Occasionally in the past I have gotten these effects that appear to be like after-images peripherally in my eye(s). They were persistent for maybe 15 or 20 minutes and were not actually the effect of exposure to a bright light, as a real after-image would be. After the effect stopped each time, it was a long time between occurrences.
This week it has happened twice, and the second time is happening right now. There is a sort of kaleidoscope effect off to the left of center, in a curve from top left down to bottom center, with moving lines (like a kaleidoscope only with lines instead of geometric shapes). If I cover one eye it appears in the remaining eye, and it does that for both eyes. Therefore I conclude that the effect is being generated not in the eyes but somewhere after the retina, such as the optic nerve, or the vision center of the brain. I should mention that I wear glasses, for myopia, astigmatism, and since I started getting old, inability to focus on small near things like small type.
In the time it has taken to type this it has started to go away again. I haven’t worried about it before, but twice in one week seems a bit much.
I get this occasionally, it starts with a slight distortion right in the middle of the field of vision, but one side only, and gradually moves outwards as you describe in a semicircle until it vanishes out of the field of vision. I went to the doctor about it when it happened the first time and she said it was stress and nothing to worry about.
Not all “real” migraines hurt as badly as we expect, either, though. I get migraines of wildly varying levels of pain, from a dull persistent ache that appears about an hour after a visual aura as described by the OP to much more severe pain.
Oh, absolutely. I got the excruciating kind of migraines as a teen, and they had me on my back, in a dark room, trying not to move a muscle, and feeling like I could violently vomit at any minute.
Now, I get headaches that I can play through. They very occasionally come with nausea, but not always. I know they are migraines, according to my doctor, because they don’t go away, except with a triptan. If ordinary OTC painkillers don’t touch them, and they have the same kind of triggers as a 5-alarm migraine, even if they are just a dull ache, they are migraines.
I also experience what OP describes, though my episodes last for only a minute or less. There is no associated pain, and it is very rare: less than once a year IIRC. Lately, twice a month or so, I get a similar effect but more “lumpy” than “sparkly.”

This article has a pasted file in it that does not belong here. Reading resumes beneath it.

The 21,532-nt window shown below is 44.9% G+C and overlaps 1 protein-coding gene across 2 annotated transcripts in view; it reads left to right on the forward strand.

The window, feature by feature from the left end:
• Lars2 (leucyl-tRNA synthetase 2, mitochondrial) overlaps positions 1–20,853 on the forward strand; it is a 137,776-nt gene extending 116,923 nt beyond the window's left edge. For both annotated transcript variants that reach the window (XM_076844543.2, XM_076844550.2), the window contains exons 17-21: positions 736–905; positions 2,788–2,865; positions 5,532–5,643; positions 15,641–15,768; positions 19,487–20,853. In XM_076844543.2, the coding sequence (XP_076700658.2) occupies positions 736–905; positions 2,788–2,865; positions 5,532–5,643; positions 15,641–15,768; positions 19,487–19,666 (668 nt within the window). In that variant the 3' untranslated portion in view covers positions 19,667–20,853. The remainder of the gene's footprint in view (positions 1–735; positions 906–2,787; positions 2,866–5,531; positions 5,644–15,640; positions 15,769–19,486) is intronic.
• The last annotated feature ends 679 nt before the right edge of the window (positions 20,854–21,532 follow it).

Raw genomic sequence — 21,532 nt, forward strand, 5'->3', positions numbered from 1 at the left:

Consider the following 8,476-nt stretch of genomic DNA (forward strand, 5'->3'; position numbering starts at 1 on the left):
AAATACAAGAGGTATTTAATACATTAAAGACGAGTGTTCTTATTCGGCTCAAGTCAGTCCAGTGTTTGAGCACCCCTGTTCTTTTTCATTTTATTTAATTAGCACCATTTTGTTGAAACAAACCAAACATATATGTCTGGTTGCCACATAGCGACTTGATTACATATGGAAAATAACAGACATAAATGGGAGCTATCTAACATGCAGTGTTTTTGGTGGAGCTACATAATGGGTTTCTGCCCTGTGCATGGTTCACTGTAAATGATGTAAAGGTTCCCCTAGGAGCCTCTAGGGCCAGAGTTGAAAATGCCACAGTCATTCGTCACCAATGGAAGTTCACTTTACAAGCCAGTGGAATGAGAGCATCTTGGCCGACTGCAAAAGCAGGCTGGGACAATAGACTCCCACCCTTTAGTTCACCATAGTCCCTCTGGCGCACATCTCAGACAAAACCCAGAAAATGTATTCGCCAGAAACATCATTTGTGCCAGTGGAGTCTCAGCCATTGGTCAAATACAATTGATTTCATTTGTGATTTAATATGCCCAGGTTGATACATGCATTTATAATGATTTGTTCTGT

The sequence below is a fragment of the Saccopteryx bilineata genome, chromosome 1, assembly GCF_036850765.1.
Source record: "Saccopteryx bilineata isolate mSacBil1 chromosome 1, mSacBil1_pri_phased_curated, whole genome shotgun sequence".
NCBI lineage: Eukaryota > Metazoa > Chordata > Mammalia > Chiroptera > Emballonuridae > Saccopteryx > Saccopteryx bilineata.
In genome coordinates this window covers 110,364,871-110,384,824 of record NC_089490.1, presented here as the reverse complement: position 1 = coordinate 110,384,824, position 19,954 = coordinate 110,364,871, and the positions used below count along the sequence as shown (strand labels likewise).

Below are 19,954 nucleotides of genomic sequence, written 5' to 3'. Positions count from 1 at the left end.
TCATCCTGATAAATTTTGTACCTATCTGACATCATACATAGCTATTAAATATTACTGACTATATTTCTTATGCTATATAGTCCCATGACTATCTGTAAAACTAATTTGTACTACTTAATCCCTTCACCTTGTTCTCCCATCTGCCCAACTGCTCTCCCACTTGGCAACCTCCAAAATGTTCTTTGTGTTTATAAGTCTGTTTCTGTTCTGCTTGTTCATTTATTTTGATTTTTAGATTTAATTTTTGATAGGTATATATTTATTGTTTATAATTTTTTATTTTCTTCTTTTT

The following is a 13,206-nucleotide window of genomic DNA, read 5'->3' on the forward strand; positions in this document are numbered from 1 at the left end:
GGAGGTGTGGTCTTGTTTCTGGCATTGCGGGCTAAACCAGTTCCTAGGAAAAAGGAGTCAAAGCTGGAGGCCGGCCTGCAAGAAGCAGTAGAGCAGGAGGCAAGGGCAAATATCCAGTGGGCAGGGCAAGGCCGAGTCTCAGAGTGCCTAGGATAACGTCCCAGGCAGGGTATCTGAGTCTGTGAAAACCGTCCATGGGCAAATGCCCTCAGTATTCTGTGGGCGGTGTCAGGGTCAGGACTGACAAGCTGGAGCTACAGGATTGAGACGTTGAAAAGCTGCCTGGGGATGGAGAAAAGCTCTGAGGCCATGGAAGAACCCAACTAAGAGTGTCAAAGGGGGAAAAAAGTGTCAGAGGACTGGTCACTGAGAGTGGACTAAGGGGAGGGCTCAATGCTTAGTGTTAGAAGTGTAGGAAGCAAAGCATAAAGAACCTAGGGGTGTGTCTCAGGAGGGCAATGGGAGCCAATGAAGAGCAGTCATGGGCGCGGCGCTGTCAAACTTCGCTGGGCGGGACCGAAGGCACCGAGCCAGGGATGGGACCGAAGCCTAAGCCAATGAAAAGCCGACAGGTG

Occasionally I get mild headaches, maybe three or so different types of headache. I’ve wondered which type was “migraine” but my sister informs me that if I get a migraine I’ll know — the pain is horrid.
Don’t fuck around with this. Sure it is nice to have a bunch of folks on the internet to say “happens to me…no biggie”.
BUTT these symptoms could ALSO be an indicator of some serious shit. Serious shit that if addressed quickly might be “fixed”. Or serious shit that if NOT addressed quickly that may well fuck up your life…
Is that what those are called? You’ve described to an exact T what I experience. I’ve been getting those (infrequently) for years
and always wondered what they were and should I go to the doc. That worry ramped up after my dad had to have a detached retina repaired some years ago.
No pain, but emotionally/mentally discomfiting all the same, especially when you have to pull over the car and wait for it to pass.
Make sure that if you get a referral that you have a conversation about whether it should be to a neurologist or an ophthalmologist or both. I actually tend to think that a neurologist would be more helpful to you, based on your descriptions. This sounds like a brain thing rather than an eye thing.
ETA: I’ve been having brain issues for several years now, hence my recommendation.
Wow, I finally learned what this is called! I have the Scintillating scotomavariety, and have had it infrequently for years. They seem to come in episodes, where I’ll have a few for a week or so, then nothing for months. Since they have no other symptoms besides the temporary visual disturbance, I’ve never sought medical advice, but always wondered it was. **Eclipse Chaser **describes my experience exactly. I had my first one about 1979 or 1980, when I was in my twenties.
Thank God! I thought I was the only one this ever happened to. Even my doctor had never heard of it. Nice to know I’m not alone, and that it has a name. Mine are infrequent (once or twice a year, or less), and of the sparkly, shimmering variety with no headache involved.